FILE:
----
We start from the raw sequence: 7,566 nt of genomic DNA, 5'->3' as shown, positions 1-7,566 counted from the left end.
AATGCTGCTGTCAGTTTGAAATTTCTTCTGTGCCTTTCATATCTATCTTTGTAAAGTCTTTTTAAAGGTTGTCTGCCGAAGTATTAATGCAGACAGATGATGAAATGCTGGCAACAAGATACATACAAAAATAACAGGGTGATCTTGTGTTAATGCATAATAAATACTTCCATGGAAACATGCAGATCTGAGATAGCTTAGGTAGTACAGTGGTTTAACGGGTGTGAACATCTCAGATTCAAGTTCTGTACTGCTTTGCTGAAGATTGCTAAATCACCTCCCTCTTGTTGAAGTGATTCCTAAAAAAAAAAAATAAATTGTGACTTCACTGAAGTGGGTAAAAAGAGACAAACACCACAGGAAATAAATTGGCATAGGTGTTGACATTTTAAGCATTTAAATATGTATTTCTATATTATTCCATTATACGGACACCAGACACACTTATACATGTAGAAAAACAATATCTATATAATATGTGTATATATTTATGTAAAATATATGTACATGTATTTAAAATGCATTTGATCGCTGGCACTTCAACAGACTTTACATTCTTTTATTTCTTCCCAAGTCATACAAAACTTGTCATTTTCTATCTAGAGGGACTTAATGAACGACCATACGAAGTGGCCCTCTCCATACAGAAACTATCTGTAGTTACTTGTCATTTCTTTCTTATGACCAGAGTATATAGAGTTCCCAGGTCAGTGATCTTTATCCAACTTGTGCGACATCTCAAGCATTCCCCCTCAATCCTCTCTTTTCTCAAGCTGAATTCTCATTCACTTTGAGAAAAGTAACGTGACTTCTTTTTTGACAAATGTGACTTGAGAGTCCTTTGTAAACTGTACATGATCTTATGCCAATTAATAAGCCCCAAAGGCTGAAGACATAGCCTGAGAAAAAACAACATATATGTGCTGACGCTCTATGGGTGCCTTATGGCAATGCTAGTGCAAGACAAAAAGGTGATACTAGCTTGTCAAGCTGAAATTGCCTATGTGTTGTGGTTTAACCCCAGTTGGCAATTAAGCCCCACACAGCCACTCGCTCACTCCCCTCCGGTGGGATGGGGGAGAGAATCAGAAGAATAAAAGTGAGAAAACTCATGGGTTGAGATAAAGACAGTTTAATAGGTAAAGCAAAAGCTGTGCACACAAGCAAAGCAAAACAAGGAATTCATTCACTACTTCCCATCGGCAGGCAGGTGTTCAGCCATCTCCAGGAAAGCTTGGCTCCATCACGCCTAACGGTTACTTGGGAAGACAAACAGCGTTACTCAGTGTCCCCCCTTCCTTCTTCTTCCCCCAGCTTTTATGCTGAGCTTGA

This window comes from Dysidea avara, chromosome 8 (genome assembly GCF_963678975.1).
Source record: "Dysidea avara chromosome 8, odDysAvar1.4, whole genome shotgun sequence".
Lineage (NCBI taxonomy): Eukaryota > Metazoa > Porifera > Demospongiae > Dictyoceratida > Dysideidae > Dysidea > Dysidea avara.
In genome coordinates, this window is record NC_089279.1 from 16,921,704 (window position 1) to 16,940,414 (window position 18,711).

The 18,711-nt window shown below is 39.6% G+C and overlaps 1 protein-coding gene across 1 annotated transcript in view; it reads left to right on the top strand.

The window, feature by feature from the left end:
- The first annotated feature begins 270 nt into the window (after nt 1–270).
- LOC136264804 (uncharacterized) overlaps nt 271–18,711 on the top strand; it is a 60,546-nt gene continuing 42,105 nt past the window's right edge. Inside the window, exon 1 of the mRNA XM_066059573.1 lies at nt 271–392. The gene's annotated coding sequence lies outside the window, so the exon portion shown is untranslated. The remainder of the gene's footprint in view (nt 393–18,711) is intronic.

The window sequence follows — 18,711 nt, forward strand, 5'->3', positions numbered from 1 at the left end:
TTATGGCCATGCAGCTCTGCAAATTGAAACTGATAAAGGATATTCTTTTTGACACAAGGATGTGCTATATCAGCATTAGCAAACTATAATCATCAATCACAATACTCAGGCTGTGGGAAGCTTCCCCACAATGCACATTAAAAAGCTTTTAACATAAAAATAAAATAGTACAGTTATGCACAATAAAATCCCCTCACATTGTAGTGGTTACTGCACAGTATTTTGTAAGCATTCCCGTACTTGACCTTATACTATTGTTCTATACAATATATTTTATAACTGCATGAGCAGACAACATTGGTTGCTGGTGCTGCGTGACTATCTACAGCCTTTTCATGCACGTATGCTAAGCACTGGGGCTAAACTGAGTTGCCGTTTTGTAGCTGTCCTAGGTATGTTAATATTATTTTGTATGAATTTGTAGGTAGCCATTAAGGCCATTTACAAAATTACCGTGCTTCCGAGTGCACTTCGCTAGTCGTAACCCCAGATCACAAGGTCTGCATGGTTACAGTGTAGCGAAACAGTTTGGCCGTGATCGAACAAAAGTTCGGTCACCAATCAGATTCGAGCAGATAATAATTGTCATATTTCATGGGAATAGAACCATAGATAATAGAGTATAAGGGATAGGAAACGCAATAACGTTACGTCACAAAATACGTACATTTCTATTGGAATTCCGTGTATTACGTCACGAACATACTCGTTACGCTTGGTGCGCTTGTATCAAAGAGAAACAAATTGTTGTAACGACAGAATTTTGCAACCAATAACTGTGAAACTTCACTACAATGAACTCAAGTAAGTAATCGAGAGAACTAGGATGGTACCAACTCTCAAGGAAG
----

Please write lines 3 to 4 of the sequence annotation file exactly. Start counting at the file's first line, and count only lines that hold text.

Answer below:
This window comes from Dysidea avara, chromosome 8 (genome assembly GCF_963678975.1).
Source record: "Dysidea avara chromosome 8, odDysAvar1.4, whole genome shotgun sequence".